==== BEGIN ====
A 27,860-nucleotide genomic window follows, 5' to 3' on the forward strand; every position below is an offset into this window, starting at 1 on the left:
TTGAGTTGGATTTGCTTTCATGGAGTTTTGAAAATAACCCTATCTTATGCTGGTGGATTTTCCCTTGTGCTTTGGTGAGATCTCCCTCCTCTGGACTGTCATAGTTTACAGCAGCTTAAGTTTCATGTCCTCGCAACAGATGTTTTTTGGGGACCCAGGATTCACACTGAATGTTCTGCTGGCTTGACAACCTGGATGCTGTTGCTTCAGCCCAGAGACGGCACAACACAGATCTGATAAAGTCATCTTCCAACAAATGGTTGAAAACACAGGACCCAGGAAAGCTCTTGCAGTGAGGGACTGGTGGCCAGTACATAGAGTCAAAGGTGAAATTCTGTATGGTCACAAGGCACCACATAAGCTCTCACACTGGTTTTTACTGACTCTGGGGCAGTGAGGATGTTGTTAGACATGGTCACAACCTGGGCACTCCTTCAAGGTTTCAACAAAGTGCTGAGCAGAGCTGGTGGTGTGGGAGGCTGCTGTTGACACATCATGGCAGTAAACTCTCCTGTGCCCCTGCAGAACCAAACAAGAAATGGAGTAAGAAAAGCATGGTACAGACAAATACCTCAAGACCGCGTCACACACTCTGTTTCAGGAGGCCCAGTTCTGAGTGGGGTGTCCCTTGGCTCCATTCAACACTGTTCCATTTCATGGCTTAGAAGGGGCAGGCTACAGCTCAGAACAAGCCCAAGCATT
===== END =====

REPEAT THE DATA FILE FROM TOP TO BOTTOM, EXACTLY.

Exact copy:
A 27,860-nucleotide genomic window follows, 5' to 3' on the forward strand; every position below is an offset into this window, starting at 1 on the left:
TTGAGTTGGATTTGCTTTCATGGAGTTTTGAAAATAACCCTATCTTATGCTGGTGGATTTTCCCTTGTGCTTTGGTGAGATCTCCCTCCTCTGGACTGTCATAGTTTACAGCAGCTTAAGTTTCATGTCCTCGCAACAGATGTTTTTTGGGGACCCAGGATTCACACTGAATGTTCTGCTGGCTTGACAACCTGGATGCTGTTGCTTCAGCCCAGAGACGGCACAACACAGATCTGATAAAGTCATCTTCCAACAAATGGTTGAAAACACAGGACCCAGGAAAGCTCTTGCAGTGAGGGACTGGTGGCCAGTACATAGAGTCAAAGGTGAAATTCTGTATGGTCACAAGGCACCACATAAGCTCTCACACTGGTTTTTACTGACTCTGGGGCAGTGAGGATGTTGTTAGACATGGTCACAACCTGGGCACTCCTTCAAGGTTTCAACAAAGTGCTGAGCAGAGCTGGTGGTGTGGGAGGCTGCTGTTGACACATCATGGCAGTAAACTCTCCTGTGCCCCTGCAGAACCAAACAAGAAATGGAGTAAGAAAAGCATGGTACAGACAAATACCTCAAGACCGCGTCACACACTCTGTTTCAGGAGGCCCAGTTCTGAGTGGGGTGTCCCTTGGCTCCATTCAACACTGTTCCATTTCATGGCTTAGAAGGGGCAGGCTACAGCTCAGAACAAGCCCAAGCATT